Parker may be better off on diamond

Clemson's football team was led to the 2009 Music City Bowl by top NFL Draft prospect C.J. Spiller, who may be taken off the board next month sometime in Round 1, if things go the way ESPN.com's Mel Kiper Jr. and Todd McShay project.

But the leader of that team was quarterback Kyle Parker, a junior signal-caller who threw for 2,500 yards and 20 touchdowns. It was Parker's first year as the starter, and it may be his last and only, especially if he keeps swinging the bat the way he has early this season.

Parker doubles as an outfielder for the Tigers baseball team, and as of Saturday night is hitting .408/.525/.796 with six home runs and an 11-8 BB/K ratio in 13 games. There's a good chance that the 6-foot-1, 200-pound Parker, who once threw for 171 yards and two scores in a spring game, then raced across the street and went 2-for-4 with a home run for the baseball team, is drafted high enough this June that football is no longer in his future.

Parker, a right-handed hitter, didn't do much on the Cape this past summer, and is still raw in some areas, but the results are undeniable early on, and one scout believes he's the better bet among the Parkers in the class. "Jarret [OF, Virginia] is a stronger, more projectable bat," the scout said, "but Kyle seems to have a better energy for the game, a better feel for what is going on when he's in the batter's box."

Kyle Parker is not likely to be a first-round pick - though things can change in a hurry - but he's expected to contend for a first-day selection, which could land him a sizeable six-figure bonus.

On the diamond

• Missouri right-hander Nick Tepesch took a hard grounder off his throwing elbow Saturday, and was removed from the game after one inning. Reports are that there was some swelling but that Tepesch is not expected to miss significant time.

• Notre Dame right-hander Brian Dupra, whom one scout called "a solid bet as a back-end starter or a good relief choice," went seven innings and allowed just two earned runs on six hits. He struck out eight and did not issue a base on balls. Dupra owns a 17-4 K/BB ratio in 22 innings, but has yielded 25 hits, including seven for extra bases. "It's command," the scout said. "When you don't have great stuff, your solid stuff needs to be commanded well."

Christian Colon has his second multi-hit game of the week, singling, doubling and drawing a walk in CSF's 4-2 win over San Diego. Colon is up to .269/.377/.365 for the season.

Bryce Brentz continued his assault on low-level pitching, smacking his sixth home run of the year Saturday after starting off the year slowly. The likely first-round pick is hitting .371/.451/.726 on the season, but has racked up 16 strikeouts, something that may be of concern to clubs come draft day.

• Tennessee southpaw Bryan Morgado struck out nine in seven one-hit frames versus Connecticut, the strongest showing of the year for the junior. Morgado walked three, but did not allow a run, improving to 2-1 with a 5.16 ERA and a 29-11 K/BB ratio. The ERA is bloated, as batters have produced a .188 average against Morgado, who typically sits in the low-90s with his fastball.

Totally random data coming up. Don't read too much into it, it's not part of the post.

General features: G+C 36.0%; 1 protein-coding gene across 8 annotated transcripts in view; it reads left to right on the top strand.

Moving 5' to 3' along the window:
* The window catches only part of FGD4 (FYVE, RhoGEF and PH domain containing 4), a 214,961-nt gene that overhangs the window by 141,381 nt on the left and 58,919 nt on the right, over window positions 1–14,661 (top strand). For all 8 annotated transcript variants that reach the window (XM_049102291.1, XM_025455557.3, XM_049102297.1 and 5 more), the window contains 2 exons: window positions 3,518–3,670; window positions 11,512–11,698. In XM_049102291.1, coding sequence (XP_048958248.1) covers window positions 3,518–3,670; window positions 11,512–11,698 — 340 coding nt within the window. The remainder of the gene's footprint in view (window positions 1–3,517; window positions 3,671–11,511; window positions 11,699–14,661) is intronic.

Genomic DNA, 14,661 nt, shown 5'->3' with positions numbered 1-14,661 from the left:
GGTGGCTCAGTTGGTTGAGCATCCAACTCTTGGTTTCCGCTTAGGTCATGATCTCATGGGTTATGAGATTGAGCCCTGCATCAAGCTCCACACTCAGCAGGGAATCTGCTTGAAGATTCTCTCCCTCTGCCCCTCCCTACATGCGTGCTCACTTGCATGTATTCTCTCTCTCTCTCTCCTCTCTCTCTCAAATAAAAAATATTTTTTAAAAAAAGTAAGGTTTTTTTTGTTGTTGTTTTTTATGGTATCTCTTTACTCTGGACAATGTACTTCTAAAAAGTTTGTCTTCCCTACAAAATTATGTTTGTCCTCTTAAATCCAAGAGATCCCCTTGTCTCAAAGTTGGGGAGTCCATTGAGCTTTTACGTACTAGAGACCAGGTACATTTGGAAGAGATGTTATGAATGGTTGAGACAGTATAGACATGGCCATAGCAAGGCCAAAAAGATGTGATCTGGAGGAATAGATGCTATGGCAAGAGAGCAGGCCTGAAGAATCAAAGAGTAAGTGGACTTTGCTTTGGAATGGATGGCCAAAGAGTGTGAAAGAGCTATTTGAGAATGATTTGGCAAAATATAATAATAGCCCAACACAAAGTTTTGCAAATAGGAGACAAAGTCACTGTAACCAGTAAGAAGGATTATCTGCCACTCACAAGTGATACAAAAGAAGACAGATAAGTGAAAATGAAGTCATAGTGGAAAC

• UConn 3B Mike Olt's two-run homer was all the Huskies got off Vols pitching, though Olt went 0-for-3 with a strikeout versus Morgado.

• Tennessee catcher Blake Forsythe went 0-for-4 at the plate but gunned down a runner on the bases. First baseman Cody Hawn had two hits including his third long ball of the season. Hawn is hitting .381/.481/.690 with seven extra-base hits and a 9-6 BB/K ratio.

• Alabama SS Josh Rutledge collected four hits and a stolen base in a double-header Saturday, and is now hitting .353/.386/.647 for the year. Ross Wilson, projected as a big-league third baseman but playing second for the Tide, had three hits and seven RBI, thanks to his second and third home runs of the season. Wilson is up to .341/.463/.634 with 11 walks and just five whiffs. Seems if you combined the two infielders' seasons, they'd appear to be a first-round pick.

• Miami backstop Yasmani Grandal went 1-for-3 with a double and boast a .492 on-base percentage in 13 games. But the top catcher in the class, at least to start the year, has yet to homer.

• Texas right-hander Brandon Workman went 6 2/3 innings Saturday, striking out eight and allowing two runs on seven hits. But one scout in attendance isn't impressed a whole lot by Workman thus far, saying "I'm not sure if it's that he follows (Taylor) Jungmann, who has been outstanding, but I'm seeing Workman as a guy in the 30s or 40s at best."

• Longhorns closer Chance Ruffin, perhaps the best pure reliever in the class, tossed a scoreless inning for his fifth save of the year. Ruffin did not allow a batter to reach base. The right-hander has already appeared in 10 games, going 16 2/3 innings and surrendering just one earned run on eight hits. He's struck out 23 and walked just four.

• Auburn 1B Hunter Morris singled, homered and walked in 16-7 loss to Arizona State Saturday, and is hitting .426/.444/.689 with nine extra-base hits in 13 games. The problem with Morris' stat line is that he's drawn just one walk versus 13 strikeouts.

• Redlands East Valley High School (Calif.) left-hander Griffin Murphy allowed two unearned runs in four innings, striking out four and allowing two hits. He sat 87-91 with his fastball, despite getting just two days rest since his last appearance.

• Keith Law checks in, telling us that according to one source, Archbishop McCarthy third/first baseman Nick Castellanos, a potential first-round pick from the Miami area, is going to ask for $6 million or more in this year's draft, and if he doesn't get it, he'll go to the University of Miami and try his luck again in 2013.